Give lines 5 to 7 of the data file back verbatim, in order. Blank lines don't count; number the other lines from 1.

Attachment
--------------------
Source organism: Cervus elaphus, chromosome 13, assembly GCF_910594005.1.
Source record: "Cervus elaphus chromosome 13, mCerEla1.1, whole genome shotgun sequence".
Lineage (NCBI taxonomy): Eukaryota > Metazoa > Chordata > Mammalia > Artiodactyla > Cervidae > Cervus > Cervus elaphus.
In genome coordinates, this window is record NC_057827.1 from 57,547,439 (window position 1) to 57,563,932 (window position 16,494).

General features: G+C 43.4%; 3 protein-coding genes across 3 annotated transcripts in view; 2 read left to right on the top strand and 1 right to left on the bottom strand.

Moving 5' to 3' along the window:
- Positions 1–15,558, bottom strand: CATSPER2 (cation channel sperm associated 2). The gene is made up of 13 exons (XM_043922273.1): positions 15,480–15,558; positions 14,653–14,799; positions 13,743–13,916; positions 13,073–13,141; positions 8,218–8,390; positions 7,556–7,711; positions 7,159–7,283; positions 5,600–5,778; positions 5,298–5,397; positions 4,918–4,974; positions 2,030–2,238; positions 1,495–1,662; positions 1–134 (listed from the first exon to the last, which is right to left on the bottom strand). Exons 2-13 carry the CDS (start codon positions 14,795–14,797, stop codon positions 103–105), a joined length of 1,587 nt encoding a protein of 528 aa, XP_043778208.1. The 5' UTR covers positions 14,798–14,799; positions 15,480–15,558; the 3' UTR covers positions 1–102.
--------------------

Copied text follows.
General features: G+C 43.4%; 3 protein-coding genes across 3 annotated transcripts in view; 2 read left to right on the top strand and 1 right to left on the bottom strand.

Moving 5' to 3' along the window:
- Positions 1–15,558, bottom strand: CATSPER2 (cation channel sperm associated 2). The gene is made up of 13 exons (XM_043922273.1): positions 15,480–15,558; positions 14,653–14,799; positions 13,743–13,916; positions 13,073–13,141; positions 8,218–8,390; positions 7,556–7,711; positions 7,159–7,283; positions 5,600–5,778; positions 5,298–5,397; positions 4,918–4,974; positions 2,030–2,238; positions 1,495–1,662; positions 1–134 (listed from the first exon to the last, which is right to left on the bottom strand). Exons 2-13 carry the CDS (start codon positions 14,795–14,797, stop codon positions 103–105), a joined length of 1,587 nt encoding a protein of 528 aa, XP_043778208.1. The 5' UTR covers positions 14,798–14,799; positions 15,480–15,558; the 3' UTR covers positions 1–102.